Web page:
Tuesday, December 14, 2010
I had just gotten off the phone with my sister who’d been telling me about her youngest son, four-years-old. It was a typical kid-story for this time of year. He’d industriously taken a stack of newspaper ads, cut out all the pictures of things he wanted for Christmas, and taped them neatly to several pieces of paper, announcing this as his Christmas list. I didn’t ask exactly how long the list was, but judging from my sister’s tone of exasperation, it sounded lengthy.
“Then he walked around the house all morning saying, ‘This is what I’m getting for Christmas!’ as if it were a done deal!” I could almost see her eyes rolling over the phone. “Every day he has a new list. I told him ‘You better start thinking about giving, or I am canceling Christmas!’”
I snickered at this, a classic, and empty, parental threat.
But Christmas lists and letters to Santa are a childhood tradition, and during that afternoon’s run I found myself contemplating a “Letter to Santa” blog post, in which I requested from Santa the following: 1. My motivation, 2. Entries into my chosen lottery-impacted races (Cool and Miwok), and 3. A new bladder for my hydration pack, which, after a month of abandonment, I had re-discovered the day before was still leaking.
As my mind wandered, I started thinking more sincerely about what I really wanted in my life, what was important to me. I thought about choices I’d made and things I might have done differently. Suddenly, my humorous blog post had taken a decidedly more serious, and personal, tone. My letter to Santa began to sound more and more like a prayer.
Sometime later, I was walking a group of my students to after-school care when a 5th-grade girl posed a question to the group, “If you could be any age for the rest of your life, what would it be?”
Yes, these are the kinds of questions 5th-graders often pose, and frankly, I enjoy the conversations that ensue (at least, when we’re not in class).
I think my answer was something like 24. Maybe 27. “But with the knowledge and life-experience I have now,” I added hastily. I couldn’t commit to just one age. (Obviously, I take these questions entirely too seriously.)
“Mine is seven,” she announced confidently.
“Seven?” I was incredulous. I could barely even recall myself at that age.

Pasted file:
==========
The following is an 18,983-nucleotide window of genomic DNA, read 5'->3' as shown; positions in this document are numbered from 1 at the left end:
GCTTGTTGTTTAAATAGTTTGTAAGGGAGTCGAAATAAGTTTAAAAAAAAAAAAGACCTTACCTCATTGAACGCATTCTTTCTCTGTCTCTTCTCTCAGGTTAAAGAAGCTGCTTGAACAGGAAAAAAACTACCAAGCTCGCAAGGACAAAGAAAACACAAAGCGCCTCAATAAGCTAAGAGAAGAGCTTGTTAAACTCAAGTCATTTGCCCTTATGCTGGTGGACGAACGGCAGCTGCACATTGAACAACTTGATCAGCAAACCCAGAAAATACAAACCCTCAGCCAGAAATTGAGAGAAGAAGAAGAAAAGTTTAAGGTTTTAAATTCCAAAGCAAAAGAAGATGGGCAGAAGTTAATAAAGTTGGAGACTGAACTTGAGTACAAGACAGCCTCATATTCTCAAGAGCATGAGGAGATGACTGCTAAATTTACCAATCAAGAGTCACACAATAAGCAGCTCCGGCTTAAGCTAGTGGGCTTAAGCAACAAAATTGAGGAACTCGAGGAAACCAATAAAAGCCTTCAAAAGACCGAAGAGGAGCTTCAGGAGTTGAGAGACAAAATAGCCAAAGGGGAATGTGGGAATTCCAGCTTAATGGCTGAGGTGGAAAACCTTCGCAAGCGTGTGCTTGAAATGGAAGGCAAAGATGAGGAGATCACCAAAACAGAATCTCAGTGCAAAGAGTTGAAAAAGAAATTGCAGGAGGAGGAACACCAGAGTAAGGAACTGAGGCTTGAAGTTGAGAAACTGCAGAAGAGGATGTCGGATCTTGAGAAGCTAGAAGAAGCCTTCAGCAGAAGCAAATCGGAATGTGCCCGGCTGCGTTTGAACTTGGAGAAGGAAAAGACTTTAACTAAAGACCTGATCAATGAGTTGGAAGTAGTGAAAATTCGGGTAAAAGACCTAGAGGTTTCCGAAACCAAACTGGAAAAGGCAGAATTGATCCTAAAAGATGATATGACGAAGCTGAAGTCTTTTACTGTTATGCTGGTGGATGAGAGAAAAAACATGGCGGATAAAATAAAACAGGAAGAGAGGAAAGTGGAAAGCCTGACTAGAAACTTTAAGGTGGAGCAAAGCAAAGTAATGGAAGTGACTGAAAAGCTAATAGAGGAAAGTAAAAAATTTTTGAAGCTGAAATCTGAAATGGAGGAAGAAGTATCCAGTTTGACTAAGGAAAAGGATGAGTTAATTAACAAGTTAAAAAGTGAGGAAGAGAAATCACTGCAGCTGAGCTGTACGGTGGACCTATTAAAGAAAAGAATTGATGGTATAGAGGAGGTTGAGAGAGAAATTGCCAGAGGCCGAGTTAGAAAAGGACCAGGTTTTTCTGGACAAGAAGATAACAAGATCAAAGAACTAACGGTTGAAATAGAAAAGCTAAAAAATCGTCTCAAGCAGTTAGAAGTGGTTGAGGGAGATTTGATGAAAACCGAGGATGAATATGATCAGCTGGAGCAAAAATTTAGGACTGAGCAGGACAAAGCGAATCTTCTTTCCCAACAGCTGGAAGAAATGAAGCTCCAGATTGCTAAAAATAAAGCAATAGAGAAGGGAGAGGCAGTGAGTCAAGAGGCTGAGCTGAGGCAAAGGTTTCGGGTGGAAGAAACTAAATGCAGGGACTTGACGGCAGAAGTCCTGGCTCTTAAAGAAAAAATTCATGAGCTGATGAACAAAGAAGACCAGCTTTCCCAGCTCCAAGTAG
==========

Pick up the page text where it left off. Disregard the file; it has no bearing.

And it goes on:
“Yeah,” she nodded, “that’s the most fun age.”
I thought about the 2nd- graders I worked with in Homework Club after school. They were adorable, but I was pretty sure I didn’t want to trade places with any of them.
Childhood looks blissfully simple to an adult, but even though their world is smaller, I think it’s at least as scary and confusing at times as ours. Maybe harder, even.
I saw a boy of about seven walking through the grocery store with tears silently streaming down his cheeks. At that particular moment, I felt very much in solidarity with this boy, and I found myself envious of his childhood right to cry in public without evoking comment. Children get a pass on public displays of emotion, while grownups are expected to contain them. Being a little contained has its obvious upsides, of course, but I still envy children sometimes.
I realize though, that my empathy for the grocery-store-boy was somewhat of an outlet for my own emotion. I so often feel like a child myself; it makes sense that they can be the ones with whom I frequently identify and connect.
Their ability to speak in simple terms, to show every single thing they’re feeling, lies in direct contrast to the complexities and restrictions of adulthood. Seeing them run around the schoolyard with their hearts on their sleeves reassures me that others do indeed feel wrought by the difficulties of daily life, as I do. And at the times that I can offer them any comfort, it tends to lighten my own burdens.
Perhaps this is one of the benefits of maturity? The ability to empathize allows us to connect with others. It keeps us from feeling quite so alone in this world.
My husband asked me what I wanted for Christmas today. The reality is that I don’t really need anything. My sister is right – I should think about giving. (Otherwise I may have to cancel Christmas on myself!)
I’m not talking about that traditional “volunteer-your-time” or “give presents” kind of giving. I’m thinking more about emotional giving. I feel so constantly barraged by the neediness of those around me, and yet, I am equally bereft. I know from experience that giving comfort can be likewise comforting to the giver. St. Francis was right, I’d say: In giving, we receive.
So it seems I went from Christmas list, to prayer, to New Year’s resolution all at once. That’s not unusual of me, actually. But regardless of label, “giving” seems to sum up my Christmas wish rather nicely– To let go of my child-like needs that are so self-focused, and instead embrace my adult abilities to empathize and connect, to comfort, to give. To love.
I’m not sure exactly how these thoughts will manifest themselves into actions. I suppose I’ll keep them at the forefront of my mind and simply wait for opportunity. I don’t want it to be merely a nice idea, and in this case, I think I’m the only one that can make my wish come true.
Meanwhile, I think I’ll call my sister to ask what I should get my nephew for Christmas. (Assuming it isn’t canceled, of course.)